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What Sports Franchises Can Learn About Social Media From Howard Stern

18 February 2011 10,353 views 52 Comments

By Ron Matejko

On Saturday, social media newbie Howard Stern created quite a stir when he decided to offer impromptu running commentary on his Twitter account during an HBO airing of his autobiographical film ‘Private Parts’.

His tweets provided behind-the-scenes insight, his thoughts regarding scenes and personalities, as well as banter with his fans. The King of All Media proved once again that he “gets it” when using a broadcast medium, while innovating social media a little bit along the way.

The following day, he did the same thing by providing real-time commentary during the Grammy Awards and communicating directly with fans. His interaction and witty banter on both days was a hit and drew widespread praise. And there is no reason this can’t be a lesson for the sports world.

Imagine if a member of the Pittsburgh Penguins or Washington Capitals, ideally Sidney Crosby or Alex Ovechkin, were live on Twitter during their recent airing of HBO’s 24/7 leading up to their Winter Classic matchup. Or if one of the Pittsburgh Steelers or Green Bay Packers players or executives did the same during a replay airing of Super Bowl XLV on the NFL Network?

While these are examples of missed opportunities, there are a number of chances for a sports franchise to take advantage of.Perhaps a player or executive can give running commentary during an upcoming spring training game.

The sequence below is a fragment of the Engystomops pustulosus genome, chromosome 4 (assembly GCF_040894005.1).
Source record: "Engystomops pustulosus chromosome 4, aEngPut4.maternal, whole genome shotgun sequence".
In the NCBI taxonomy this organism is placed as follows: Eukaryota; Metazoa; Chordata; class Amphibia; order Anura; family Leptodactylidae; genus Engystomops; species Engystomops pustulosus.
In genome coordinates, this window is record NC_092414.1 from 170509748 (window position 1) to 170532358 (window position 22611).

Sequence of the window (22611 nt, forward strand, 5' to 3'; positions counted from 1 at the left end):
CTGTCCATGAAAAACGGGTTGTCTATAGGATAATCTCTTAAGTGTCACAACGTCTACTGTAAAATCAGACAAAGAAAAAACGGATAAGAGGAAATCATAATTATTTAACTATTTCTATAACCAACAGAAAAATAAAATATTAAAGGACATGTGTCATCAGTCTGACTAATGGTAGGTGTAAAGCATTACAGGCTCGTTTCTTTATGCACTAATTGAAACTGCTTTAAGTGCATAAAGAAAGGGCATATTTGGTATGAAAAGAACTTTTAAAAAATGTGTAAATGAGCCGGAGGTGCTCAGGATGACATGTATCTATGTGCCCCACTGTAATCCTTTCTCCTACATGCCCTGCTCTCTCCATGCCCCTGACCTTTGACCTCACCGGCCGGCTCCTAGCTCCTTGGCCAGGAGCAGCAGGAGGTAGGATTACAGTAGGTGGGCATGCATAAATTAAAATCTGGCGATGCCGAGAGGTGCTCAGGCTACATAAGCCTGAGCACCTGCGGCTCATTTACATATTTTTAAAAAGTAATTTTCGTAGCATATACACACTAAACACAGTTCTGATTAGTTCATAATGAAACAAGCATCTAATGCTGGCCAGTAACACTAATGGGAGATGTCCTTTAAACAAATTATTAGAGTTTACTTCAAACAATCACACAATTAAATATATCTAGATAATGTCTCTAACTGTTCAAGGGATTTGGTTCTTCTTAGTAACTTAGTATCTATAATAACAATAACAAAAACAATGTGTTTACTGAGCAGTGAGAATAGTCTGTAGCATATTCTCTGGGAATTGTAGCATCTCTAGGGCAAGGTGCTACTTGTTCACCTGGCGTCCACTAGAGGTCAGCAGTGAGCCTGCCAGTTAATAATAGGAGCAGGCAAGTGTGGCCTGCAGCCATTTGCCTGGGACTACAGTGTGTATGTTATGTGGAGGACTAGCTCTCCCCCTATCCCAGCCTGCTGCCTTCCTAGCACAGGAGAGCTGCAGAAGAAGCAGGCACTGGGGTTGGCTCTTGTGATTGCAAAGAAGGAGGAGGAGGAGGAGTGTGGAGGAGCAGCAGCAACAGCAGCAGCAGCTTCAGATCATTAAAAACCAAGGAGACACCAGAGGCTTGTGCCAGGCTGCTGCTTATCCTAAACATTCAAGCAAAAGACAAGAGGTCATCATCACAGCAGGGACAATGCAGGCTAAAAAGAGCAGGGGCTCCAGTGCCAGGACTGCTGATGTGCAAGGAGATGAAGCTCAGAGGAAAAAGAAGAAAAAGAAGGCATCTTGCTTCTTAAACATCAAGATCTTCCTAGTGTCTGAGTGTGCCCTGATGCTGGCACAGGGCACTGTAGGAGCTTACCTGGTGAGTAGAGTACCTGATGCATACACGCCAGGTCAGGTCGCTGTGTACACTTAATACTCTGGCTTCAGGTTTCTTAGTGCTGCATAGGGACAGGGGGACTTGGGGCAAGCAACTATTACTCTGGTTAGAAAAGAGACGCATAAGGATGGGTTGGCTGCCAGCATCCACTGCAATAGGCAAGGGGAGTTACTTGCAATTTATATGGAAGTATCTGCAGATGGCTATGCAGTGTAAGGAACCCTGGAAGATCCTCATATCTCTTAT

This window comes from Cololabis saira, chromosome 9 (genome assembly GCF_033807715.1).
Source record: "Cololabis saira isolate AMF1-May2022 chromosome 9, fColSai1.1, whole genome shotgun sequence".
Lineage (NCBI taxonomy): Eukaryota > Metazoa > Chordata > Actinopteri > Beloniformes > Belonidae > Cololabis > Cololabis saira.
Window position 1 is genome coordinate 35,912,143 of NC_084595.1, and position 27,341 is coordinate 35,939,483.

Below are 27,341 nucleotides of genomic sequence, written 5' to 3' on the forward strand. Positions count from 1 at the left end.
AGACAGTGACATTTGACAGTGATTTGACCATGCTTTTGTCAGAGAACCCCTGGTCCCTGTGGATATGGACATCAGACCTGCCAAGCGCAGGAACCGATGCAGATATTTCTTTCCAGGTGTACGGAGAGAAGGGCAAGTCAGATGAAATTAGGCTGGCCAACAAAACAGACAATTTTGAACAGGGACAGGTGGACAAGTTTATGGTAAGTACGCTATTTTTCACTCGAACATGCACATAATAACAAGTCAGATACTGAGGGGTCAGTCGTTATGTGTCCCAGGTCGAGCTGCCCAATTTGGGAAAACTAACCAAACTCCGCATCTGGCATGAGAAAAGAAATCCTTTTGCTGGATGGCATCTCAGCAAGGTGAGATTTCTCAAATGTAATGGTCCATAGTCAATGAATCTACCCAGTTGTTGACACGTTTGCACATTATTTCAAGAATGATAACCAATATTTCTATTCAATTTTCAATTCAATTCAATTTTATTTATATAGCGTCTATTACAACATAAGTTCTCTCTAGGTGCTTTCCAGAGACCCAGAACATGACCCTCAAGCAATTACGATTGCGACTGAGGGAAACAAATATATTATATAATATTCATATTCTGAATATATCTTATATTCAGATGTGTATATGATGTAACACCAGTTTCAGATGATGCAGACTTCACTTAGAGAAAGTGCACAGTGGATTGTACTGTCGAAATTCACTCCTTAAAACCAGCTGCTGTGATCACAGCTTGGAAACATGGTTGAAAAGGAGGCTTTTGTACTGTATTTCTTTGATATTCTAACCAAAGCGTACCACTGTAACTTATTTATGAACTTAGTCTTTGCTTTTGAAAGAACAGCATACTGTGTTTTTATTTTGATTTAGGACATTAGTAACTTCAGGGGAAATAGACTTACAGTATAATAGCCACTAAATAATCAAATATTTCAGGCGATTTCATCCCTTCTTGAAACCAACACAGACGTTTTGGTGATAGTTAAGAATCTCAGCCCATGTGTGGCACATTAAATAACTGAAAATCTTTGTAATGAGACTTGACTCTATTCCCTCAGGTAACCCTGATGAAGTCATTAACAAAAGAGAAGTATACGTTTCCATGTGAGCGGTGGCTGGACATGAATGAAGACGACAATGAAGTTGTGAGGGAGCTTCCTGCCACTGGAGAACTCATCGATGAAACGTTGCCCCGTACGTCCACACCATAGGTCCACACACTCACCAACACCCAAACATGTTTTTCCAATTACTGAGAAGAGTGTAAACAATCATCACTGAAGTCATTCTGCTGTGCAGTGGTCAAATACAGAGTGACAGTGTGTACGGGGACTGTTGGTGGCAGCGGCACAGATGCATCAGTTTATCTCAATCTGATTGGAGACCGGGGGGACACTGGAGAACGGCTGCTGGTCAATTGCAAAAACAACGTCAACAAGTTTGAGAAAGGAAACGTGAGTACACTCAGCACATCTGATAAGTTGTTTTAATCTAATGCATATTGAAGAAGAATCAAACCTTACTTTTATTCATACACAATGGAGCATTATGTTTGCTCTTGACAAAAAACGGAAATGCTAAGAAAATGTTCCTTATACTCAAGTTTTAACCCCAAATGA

Or an NBA executive or team executive can provide insight during the upcoming NBA All Star Game.

March Madness is around the corner. How cool would it be if a Sports Information Director shed their perceived role as gatekeeper and instead acted as they should, by providing information and offering running commentary while their team battles to move on tin the tourney?

Why can’t a MLB, NHL or NBA team can’t do something similar during an otherwise innocuous regular season game. If league rules get in the way, then maybe they should be re-examined, or a team can get creative. Have a scout or someone else not on site, like a prospect or injured player, provide the commentary. Or wait for a road game, when most executives stay in their home city.

There will likely be fans and writers who already provide their own tweets during these upcoming sporting events, but the opportunity to communicate directly with someone associated with the event or franchise elevates that communication while strengthening the bond with their fans.

A little extra effort can go a long way, and we’ve seen so far that there are few in the sports world, both individually and collectively, that have truly grasped the new media way of thinking and how to utilize this to their advantage.

Well, the King of All Media, Howard Stern has provided a lesson. Now it is up to sports teams to not get hung up on the sometimes controversial messenger and instead take what he successfully executed and use that information for their own good.

Read Stern’s posts on his Twitter account by clicking here.


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